Political Blocks Aren't Set in Stone

The winner of Sweden’s upcoming election will be one of two clearly-defined political alliances: the red-green block of the Social Democrats, the Green Party, and the Left Party, or the center-right block of the Moderates, the Liberals, the Center Party, and the Christian Democrats. But there is no guarantee that the political lines will be drawn the same way in coming elections, Swedish Radio News reports.

Social Democrat party leader Mona Sahlin is quick to emphasize that the red-green block is not a permanent establishment.

“A long-term cooperation is needed, but I still want to be sure to say that all things depend on election to election,” she said. “The parties that lose and win have to make their respective conclusions about the voters’ choice.”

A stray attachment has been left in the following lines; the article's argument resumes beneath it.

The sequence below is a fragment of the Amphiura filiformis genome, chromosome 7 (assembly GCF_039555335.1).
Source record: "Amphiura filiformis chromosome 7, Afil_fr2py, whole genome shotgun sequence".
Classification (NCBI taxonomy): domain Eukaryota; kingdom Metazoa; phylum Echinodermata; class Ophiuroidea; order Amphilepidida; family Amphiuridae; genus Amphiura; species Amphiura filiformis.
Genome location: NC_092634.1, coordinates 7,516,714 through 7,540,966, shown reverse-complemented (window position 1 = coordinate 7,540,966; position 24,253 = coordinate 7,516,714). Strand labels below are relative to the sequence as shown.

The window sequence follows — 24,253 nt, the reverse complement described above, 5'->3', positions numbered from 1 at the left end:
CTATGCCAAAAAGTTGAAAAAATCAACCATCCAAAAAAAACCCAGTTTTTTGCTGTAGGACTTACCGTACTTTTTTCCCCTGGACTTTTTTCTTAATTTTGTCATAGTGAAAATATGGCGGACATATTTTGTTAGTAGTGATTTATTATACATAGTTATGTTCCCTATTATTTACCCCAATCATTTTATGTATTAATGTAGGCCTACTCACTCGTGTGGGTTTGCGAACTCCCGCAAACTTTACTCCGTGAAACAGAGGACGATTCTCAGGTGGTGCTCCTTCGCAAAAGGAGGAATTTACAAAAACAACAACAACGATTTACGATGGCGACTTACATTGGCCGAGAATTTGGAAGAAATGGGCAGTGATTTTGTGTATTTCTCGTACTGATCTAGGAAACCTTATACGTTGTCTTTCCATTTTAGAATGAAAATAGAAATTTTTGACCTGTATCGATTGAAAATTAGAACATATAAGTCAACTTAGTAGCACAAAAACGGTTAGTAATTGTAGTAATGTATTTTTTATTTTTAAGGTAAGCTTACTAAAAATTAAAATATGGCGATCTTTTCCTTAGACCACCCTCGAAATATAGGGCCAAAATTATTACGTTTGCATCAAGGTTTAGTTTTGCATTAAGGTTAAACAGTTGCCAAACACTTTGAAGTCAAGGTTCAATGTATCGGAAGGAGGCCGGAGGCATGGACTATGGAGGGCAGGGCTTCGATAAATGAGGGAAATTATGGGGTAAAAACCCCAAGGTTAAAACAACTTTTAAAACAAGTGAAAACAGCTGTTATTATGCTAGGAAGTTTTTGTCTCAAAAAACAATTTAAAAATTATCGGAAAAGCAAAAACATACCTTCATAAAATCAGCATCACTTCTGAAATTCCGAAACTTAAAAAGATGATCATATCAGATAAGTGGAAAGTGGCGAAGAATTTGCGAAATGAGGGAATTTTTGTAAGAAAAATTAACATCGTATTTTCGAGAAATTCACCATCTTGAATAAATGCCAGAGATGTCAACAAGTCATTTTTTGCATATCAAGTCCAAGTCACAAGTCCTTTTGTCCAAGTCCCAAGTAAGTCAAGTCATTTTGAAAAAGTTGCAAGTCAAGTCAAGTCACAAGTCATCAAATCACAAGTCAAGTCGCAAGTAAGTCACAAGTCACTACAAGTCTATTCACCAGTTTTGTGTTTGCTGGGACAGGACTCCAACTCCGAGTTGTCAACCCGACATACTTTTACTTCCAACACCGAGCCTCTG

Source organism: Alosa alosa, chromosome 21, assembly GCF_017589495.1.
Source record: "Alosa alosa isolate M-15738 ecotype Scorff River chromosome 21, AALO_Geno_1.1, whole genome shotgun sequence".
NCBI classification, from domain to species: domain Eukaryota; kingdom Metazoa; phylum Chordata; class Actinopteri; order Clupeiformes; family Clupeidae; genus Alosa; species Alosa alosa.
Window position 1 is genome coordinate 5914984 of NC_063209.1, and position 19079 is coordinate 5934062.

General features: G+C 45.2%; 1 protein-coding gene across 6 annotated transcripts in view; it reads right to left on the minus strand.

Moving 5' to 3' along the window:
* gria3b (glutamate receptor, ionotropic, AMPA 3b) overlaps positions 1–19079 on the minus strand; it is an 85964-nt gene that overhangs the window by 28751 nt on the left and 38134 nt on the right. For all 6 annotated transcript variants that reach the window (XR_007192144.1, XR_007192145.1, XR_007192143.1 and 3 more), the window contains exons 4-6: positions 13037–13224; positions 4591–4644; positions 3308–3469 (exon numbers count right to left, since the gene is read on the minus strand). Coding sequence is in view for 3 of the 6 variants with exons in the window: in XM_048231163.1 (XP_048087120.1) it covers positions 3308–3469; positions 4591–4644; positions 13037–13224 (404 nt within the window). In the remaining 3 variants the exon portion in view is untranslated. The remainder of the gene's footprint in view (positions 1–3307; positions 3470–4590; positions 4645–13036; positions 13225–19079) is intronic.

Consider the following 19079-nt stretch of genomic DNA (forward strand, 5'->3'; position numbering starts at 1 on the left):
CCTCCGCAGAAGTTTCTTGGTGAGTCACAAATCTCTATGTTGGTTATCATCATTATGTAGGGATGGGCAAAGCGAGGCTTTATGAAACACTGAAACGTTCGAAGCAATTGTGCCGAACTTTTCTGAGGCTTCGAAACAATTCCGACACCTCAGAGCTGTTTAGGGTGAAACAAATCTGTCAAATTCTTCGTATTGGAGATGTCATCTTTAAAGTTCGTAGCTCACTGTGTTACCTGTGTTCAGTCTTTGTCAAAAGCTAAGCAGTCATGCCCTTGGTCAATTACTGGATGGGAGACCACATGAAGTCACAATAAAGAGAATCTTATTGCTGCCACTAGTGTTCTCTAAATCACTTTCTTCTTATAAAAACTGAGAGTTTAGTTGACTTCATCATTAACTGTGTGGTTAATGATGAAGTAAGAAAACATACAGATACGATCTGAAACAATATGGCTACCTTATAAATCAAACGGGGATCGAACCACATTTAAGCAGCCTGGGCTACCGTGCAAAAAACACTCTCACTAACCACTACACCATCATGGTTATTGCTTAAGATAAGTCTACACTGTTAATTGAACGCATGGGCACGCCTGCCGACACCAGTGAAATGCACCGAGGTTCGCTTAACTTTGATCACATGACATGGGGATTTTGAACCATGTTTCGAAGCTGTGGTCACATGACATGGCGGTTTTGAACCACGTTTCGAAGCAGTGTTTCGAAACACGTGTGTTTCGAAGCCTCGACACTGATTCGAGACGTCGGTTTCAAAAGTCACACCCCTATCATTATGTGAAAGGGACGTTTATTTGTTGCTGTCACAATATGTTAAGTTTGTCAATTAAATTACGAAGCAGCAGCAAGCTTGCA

The Social Democrats began collaborating with the Green Party in the fall of 2008, at which time it was said the alliance would last through 2020, despite election outcomes. But with the Left Party’s entrance in the block soon after, the Social Democrats and the Greens have become more hesitant to commit to long-term political cooperation.

Even Center Party leader Maud Olofsson, usually seen as the most loyal of the center-right alliance, doesn’t think that the block lines are set in stone.

“If it continues a long time, there’s risk that it’ll become a two-party system,” she told Swedish Radio News.